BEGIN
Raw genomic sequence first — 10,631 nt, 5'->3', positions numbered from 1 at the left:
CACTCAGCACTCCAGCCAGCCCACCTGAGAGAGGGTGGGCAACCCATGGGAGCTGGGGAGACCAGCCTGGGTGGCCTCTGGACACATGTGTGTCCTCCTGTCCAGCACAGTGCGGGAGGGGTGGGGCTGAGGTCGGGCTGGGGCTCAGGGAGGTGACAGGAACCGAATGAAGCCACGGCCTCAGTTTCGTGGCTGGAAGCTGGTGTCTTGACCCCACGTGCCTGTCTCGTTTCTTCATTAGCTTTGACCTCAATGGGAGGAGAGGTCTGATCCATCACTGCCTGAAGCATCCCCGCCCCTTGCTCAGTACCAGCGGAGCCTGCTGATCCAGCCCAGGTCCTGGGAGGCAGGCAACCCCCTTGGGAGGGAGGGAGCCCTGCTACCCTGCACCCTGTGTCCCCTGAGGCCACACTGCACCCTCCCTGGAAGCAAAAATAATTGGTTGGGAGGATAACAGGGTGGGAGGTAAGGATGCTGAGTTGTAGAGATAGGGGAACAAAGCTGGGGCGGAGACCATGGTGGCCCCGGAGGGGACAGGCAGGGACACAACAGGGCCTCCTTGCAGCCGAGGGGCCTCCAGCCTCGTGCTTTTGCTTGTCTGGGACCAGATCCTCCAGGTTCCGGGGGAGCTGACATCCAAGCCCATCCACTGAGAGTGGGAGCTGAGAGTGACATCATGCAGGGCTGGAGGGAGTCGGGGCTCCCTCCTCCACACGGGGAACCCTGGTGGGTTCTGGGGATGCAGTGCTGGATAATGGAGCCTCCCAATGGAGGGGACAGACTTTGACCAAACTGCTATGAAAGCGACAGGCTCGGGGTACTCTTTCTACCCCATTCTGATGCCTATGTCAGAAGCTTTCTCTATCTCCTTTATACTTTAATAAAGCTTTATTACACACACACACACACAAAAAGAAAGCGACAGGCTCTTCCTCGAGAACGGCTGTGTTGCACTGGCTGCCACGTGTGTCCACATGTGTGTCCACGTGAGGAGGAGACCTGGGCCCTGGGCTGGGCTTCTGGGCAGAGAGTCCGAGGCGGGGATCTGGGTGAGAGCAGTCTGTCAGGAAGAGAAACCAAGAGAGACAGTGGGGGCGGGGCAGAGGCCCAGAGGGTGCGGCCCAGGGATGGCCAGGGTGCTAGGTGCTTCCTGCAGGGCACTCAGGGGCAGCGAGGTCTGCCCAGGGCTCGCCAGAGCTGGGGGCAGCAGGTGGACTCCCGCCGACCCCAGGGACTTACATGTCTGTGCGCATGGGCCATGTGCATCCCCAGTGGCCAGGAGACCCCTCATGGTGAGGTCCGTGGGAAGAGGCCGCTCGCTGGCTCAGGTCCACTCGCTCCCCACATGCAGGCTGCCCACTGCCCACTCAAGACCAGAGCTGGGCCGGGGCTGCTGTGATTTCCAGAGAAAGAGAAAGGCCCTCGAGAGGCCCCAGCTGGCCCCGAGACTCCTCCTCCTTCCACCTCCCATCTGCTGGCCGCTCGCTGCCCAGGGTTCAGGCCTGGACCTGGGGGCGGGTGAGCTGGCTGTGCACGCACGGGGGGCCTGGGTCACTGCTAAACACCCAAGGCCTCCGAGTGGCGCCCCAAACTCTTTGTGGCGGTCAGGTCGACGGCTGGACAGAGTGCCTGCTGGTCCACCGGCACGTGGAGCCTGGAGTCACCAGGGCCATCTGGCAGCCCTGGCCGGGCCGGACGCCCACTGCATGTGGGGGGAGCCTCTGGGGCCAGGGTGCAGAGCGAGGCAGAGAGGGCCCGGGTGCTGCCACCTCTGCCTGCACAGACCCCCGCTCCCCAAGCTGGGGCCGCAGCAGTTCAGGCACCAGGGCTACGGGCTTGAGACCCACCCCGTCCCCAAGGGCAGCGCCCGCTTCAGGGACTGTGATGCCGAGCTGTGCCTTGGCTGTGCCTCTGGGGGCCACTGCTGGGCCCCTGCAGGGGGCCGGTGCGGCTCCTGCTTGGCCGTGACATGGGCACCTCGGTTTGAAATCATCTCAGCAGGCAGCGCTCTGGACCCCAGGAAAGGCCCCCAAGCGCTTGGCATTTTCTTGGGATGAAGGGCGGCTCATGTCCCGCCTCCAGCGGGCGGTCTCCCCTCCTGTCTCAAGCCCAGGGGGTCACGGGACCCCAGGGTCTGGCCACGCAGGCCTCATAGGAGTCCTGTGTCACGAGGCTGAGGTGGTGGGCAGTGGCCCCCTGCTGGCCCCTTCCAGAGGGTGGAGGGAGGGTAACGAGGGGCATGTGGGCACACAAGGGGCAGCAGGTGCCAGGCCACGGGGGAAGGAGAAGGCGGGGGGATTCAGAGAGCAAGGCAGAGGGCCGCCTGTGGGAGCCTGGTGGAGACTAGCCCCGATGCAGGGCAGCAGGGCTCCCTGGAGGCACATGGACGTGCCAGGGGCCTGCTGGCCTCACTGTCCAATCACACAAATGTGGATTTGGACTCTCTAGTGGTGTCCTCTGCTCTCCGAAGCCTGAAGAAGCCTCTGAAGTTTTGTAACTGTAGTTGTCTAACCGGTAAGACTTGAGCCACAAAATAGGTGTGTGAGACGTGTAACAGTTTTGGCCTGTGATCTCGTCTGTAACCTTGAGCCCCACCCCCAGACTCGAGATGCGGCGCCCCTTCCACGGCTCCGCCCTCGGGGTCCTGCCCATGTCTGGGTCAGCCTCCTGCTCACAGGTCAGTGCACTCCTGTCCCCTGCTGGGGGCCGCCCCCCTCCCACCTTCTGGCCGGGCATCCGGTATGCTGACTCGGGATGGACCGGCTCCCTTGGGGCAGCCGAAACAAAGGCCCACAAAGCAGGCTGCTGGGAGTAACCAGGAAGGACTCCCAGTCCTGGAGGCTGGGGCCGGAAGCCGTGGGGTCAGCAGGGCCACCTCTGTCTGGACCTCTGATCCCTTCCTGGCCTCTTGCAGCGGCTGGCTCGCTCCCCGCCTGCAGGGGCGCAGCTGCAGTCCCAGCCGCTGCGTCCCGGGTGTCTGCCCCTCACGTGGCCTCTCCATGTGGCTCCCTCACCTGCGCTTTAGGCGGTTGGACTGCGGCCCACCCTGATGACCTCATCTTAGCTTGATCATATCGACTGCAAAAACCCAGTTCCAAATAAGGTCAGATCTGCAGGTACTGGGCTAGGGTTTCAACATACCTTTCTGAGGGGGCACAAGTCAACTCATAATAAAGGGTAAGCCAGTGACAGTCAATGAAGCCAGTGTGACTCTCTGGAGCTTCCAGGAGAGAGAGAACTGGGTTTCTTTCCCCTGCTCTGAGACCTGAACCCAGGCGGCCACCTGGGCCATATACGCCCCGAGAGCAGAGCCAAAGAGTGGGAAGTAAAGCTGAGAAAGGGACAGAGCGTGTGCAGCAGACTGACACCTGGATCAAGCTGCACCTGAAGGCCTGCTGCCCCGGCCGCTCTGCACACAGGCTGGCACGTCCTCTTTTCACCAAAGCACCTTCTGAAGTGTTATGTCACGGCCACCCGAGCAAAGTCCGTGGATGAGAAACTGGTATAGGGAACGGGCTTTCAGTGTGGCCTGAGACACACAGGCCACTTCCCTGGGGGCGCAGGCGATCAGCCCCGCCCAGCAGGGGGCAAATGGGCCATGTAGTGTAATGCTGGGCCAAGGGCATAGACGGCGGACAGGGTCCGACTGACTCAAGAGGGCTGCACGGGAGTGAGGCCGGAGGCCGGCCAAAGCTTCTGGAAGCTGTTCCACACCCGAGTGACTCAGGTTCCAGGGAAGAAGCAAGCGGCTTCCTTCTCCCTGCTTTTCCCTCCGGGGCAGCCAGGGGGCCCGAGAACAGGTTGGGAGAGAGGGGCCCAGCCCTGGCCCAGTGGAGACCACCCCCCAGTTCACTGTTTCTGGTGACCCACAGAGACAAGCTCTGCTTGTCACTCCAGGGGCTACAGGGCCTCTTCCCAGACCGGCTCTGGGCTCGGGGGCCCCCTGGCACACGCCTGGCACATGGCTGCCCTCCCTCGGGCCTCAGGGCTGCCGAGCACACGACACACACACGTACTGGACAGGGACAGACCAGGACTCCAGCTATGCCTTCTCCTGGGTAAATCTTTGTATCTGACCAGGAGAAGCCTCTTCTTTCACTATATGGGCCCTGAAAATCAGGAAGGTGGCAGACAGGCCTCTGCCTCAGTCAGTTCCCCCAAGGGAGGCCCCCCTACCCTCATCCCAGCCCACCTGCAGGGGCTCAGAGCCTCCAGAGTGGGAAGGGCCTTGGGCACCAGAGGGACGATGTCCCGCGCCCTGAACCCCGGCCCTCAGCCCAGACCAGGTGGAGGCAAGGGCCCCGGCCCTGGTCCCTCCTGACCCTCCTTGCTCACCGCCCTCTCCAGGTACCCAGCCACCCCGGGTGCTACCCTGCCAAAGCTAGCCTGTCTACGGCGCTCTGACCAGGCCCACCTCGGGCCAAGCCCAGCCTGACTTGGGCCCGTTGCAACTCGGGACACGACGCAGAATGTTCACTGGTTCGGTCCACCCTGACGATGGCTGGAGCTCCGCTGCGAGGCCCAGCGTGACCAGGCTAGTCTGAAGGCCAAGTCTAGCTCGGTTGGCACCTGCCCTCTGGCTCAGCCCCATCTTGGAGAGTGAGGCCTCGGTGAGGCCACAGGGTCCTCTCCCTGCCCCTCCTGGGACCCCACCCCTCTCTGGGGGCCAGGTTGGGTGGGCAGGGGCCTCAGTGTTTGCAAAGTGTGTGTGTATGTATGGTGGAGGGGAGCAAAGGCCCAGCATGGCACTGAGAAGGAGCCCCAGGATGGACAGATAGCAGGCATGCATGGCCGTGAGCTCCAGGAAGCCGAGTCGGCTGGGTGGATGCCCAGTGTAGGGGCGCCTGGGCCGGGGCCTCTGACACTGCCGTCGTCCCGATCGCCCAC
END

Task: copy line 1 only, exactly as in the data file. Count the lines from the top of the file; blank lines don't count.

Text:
Raw genomic sequence first — 10,631 nt, 5'->3', positions numbered from 1 at the left: